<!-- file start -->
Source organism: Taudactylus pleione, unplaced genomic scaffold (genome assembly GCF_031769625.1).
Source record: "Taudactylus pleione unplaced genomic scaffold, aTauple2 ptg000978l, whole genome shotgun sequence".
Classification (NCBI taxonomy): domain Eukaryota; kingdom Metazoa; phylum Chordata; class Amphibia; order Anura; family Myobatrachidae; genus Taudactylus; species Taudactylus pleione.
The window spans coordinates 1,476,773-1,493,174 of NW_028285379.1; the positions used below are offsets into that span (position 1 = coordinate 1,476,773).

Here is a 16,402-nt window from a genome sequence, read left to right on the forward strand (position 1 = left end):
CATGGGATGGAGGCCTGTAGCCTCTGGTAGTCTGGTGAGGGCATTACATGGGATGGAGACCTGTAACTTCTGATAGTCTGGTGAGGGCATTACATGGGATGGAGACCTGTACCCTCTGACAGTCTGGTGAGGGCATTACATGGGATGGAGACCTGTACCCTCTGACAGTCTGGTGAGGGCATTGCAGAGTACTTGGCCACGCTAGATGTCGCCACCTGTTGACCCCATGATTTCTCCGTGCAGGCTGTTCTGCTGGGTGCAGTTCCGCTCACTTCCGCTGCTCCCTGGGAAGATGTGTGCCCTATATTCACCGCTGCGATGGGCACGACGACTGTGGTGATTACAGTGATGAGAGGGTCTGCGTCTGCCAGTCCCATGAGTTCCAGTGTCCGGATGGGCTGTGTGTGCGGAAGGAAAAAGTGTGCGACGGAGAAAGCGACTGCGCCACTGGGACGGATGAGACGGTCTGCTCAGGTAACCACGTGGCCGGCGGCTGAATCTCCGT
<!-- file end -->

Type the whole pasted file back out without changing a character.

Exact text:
Source organism: Taudactylus pleione, unplaced genomic scaffold (genome assembly GCF_031769625.1).
Source record: "Taudactylus pleione unplaced genomic scaffold, aTauple2 ptg000978l, whole genome shotgun sequence".
Classification (NCBI taxonomy): domain Eukaryota; kingdom Metazoa; phylum Chordata; class Amphibia; order Anura; family Myobatrachidae; genus Taudactylus; species Taudactylus pleione.
The window spans coordinates 1,476,773-1,493,174 of NW_028285379.1; the positions used below are offsets into that span (position 1 = coordinate 1,476,773).

Here is a 16,402-nt window from a genome sequence, read left to right on the forward strand (position 1 = left end):
CATGGGATGGAGGCCTGTAGCCTCTGGTAGTCTGGTGAGGGCATTACATGGGATGGAGACCTGTAACTTCTGATAGTCTGGTGAGGGCATTACATGGGATGGAGACCTGTACCCTCTGACAGTCTGGTGAGGGCATTACATGGGATGGAGACCTGTACCCTCTGACAGTCTGGTGAGGGCATTGCAGAGTACTTGGCCACGCTAGATGTCGCCACCTGTTGACCCCATGATTTCTCCGTGCAGGCTGTTCTGCTGGGTGCAGTTCCGCTCACTTCCGCTGCTCCCTGGGAAGATGTGTGCCCTATATTCACCGCTGCGATGGGCACGACGACTGTGGTGATTACAGTGATGAGAGGGTCTGCGTCTGCCAGTCCCATGAGTTCCAGTGTCCGGATGGGCTGTGTGTGCGGAAGGAAAAAGTGTGCGACGGAGAAAGCGACTGCGCCACTGGGACGGATGAGACGGTCTGCTCAGGTAACCACGTGGCCGGCGGCTGAATCTCCGT